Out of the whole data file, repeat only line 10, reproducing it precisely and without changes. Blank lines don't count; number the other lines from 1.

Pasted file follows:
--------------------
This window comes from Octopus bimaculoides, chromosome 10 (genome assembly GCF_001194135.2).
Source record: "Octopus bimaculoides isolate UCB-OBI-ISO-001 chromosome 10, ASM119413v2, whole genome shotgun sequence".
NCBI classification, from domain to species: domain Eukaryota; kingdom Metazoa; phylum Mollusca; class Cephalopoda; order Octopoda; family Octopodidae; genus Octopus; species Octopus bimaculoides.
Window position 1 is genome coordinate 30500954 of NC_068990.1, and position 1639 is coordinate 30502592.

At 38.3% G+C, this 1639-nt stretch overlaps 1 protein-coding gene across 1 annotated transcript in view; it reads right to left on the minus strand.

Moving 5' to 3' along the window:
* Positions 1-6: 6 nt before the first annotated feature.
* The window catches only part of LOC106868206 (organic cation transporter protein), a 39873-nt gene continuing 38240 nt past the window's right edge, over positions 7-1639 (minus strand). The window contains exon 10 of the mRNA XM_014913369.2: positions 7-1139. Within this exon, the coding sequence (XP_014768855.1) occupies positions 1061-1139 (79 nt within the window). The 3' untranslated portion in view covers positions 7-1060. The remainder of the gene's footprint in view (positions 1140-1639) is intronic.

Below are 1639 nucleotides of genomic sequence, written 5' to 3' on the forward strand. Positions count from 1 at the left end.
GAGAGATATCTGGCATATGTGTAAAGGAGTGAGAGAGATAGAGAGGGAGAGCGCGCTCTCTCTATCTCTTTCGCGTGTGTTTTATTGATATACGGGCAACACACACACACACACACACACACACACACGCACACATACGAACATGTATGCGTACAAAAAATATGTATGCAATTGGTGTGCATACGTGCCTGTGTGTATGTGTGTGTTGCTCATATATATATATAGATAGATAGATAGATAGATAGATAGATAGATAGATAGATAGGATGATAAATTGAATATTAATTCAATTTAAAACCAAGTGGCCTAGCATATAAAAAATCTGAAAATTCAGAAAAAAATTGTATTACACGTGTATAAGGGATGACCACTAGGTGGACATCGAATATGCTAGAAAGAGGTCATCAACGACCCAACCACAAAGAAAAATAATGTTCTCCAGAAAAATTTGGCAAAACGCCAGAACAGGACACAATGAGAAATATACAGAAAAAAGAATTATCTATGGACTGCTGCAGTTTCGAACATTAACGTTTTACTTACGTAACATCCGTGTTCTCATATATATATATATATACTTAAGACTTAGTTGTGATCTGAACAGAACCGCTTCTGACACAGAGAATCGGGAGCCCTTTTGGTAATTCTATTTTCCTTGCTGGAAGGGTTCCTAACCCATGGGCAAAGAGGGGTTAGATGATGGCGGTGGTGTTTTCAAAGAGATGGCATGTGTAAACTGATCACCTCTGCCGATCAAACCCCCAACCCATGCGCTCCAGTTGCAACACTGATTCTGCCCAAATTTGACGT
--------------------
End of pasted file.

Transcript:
GAGAGATATCTGGCATATGTGTAAAGGAGTGAGAGAGATAGAGAGGGAGAGCGCGCTCTCTCTATCTCTTTCGCGTGTGTTTTATTGATATACGGGCAACACACACACACACACACACACACACACACGCACACATACGAACATGTATGCGTACAAAAAATATGTATGCAATTGGTGTGCATACGTGCCTGTGTGTATGTGTGTGTTGCTCATATATATATATAGATAGATAGATAGATAGATAGATAGATAGATAGATAGATAGGATGATAAATTGAATATTAATTCAATTTAAAACCAAGTGGCCTAGCATATAAAAAATCTGAAAATTCAGAAAAAAATTGTATTACACGTGTATAAGGGATGACCACTAGGTGGACATCGAATATGCTAGAAAGAGGTCATCAACGACCCAACCACAAAGAAAAATAATGTTCTCCAGAAAAATTTGGCAAAACGCCAGAACAGGACACAATGAGAAATATACAGAAAAAAGAATTATCTATGGACTGCTGCAGTTTCGAACATTAACGTTTTACTTACGTAACATCCGTGTTCTCATATATATATATATATACTTAAGACTTAGTTGTGATCTGAACAGAACCGCTTCTGACACAGAGAATCGGGAGCCCTTTTGGTAATTCTATTTTCCTTGCTGGAAGGGTTCCTAACCCATGGGCAAAGAGGGGTTAGATGATGGCGGTGGTGTTTTCAAAGAGATGGCATGTGTAAACTGATCACCTCTGCCGATCAAACCCCCAACCCATGCGCTCCAGTTGCAACACTGATTCTGCCCAAATTTGACGT